The Family as a System of Mutual Influences: Parental Beliefs, Distancing Behaviors, and Children’s Representational Thinking

  • Ann V. McGillicuddy-De Lisi
  • Irving E. Sigel
  • James E. Johnson
Part of the Genesis of Behavior book series (GOBE, volume 2)


Two major research approaches have been used in investigations of the relationship between family environment and the development of cognitive ability in children. One line of research has related family constellation variables, such as spacing and number of children, to intellectual outcomes, while the second line of research has related measurements of the family environment to intellectual outcomes. An instance of the former type of research is the confluence model (Zajonc & Markus, 1975). Within this model, each additional child in the family is viewed as “diluting” the intellectual environment of the home to a degree depending on the spacing between siblings. The focus of this approach is to predict differences in patterns of family configuration effects found for large samples, rather than to explicate specific interaction patterns in the home environment that could produce such findings.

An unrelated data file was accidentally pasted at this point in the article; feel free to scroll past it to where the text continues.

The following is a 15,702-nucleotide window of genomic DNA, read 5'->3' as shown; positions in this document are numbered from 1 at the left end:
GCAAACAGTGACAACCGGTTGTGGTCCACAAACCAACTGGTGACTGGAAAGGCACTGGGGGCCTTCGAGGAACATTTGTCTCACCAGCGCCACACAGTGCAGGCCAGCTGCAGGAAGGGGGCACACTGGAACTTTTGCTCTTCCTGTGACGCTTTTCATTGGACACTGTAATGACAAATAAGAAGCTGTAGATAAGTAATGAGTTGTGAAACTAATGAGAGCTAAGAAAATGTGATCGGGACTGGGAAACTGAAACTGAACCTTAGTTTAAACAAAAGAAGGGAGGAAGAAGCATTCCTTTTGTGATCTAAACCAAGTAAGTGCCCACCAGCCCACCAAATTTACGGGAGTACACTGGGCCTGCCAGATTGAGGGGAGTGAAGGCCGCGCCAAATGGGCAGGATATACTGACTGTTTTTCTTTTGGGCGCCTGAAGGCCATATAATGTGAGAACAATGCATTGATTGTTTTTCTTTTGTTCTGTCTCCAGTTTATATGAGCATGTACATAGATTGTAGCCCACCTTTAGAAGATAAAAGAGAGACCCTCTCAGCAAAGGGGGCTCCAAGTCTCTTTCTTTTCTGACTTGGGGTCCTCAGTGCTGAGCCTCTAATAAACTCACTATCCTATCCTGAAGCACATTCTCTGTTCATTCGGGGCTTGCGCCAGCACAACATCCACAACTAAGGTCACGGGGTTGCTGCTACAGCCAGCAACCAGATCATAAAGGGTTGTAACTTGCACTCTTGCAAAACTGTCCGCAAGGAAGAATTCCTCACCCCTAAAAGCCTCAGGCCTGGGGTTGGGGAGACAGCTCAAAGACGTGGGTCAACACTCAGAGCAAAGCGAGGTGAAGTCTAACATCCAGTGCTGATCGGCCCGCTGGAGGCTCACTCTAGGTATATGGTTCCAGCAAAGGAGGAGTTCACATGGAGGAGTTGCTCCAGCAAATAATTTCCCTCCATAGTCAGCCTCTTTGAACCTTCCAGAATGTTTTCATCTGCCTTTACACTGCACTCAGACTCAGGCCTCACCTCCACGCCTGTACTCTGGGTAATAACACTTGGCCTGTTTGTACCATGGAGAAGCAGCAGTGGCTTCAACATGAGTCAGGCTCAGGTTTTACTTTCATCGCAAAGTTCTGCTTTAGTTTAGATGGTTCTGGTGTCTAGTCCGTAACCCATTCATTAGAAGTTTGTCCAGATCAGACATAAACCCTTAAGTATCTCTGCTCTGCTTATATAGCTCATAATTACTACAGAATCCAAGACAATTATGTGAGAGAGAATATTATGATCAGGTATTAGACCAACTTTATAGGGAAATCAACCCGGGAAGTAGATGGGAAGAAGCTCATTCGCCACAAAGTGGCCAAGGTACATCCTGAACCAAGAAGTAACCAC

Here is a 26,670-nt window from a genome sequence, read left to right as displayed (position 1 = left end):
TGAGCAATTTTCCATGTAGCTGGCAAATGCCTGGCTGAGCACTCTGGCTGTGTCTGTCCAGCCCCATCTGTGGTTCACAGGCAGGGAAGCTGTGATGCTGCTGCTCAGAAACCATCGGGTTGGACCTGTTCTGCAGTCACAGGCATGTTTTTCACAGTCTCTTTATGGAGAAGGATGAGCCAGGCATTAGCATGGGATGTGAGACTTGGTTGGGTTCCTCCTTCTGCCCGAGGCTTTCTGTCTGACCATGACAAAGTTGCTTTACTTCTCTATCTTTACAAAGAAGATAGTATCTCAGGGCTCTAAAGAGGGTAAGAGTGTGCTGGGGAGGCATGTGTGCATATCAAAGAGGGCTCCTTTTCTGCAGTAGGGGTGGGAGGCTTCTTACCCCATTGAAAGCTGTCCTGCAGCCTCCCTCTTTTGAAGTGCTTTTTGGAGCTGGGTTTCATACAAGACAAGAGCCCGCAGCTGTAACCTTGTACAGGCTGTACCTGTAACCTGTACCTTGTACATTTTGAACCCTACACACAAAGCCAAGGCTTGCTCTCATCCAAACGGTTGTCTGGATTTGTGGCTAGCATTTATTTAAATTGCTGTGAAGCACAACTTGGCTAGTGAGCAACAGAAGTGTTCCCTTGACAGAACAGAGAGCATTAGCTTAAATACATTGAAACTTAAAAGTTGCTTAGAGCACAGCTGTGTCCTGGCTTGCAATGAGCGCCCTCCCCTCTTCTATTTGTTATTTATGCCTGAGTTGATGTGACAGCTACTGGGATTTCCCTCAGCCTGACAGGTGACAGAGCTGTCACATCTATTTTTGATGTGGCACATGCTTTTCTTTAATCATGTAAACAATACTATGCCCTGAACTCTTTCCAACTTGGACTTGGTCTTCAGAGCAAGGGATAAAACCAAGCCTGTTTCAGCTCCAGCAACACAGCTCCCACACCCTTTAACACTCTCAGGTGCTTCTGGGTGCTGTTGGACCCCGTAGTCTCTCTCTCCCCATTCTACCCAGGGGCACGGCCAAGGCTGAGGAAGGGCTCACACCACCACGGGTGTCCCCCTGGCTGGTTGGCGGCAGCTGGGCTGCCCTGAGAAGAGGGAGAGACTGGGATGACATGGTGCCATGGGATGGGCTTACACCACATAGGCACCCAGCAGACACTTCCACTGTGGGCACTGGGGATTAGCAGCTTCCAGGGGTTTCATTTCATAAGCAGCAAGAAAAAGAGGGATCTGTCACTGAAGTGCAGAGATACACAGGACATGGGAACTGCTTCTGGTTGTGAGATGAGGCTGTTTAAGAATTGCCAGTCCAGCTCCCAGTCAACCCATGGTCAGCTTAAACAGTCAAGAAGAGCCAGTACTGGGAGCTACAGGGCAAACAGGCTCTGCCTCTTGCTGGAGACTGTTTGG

Parental Behavior Belief System Parental Practice Family Environment Mutual Influence 
These keywords were added by machine and not by the authors. This process is experimental and the keywords may be updated as the learning algorithm improves.


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Copyright information

© Plenum Press, New York 1979

Authors and Affiliations

  • Ann V. McGillicuddy-De Lisi
    • 1
  • Irving E. Sigel
    • 1
  • James E. Johnson
    • 2
  1. 1.Educational Testing ServicePrincetonUSA
  2. 2.Department of PsychologyUniversity of WisconsinMadisonUSA

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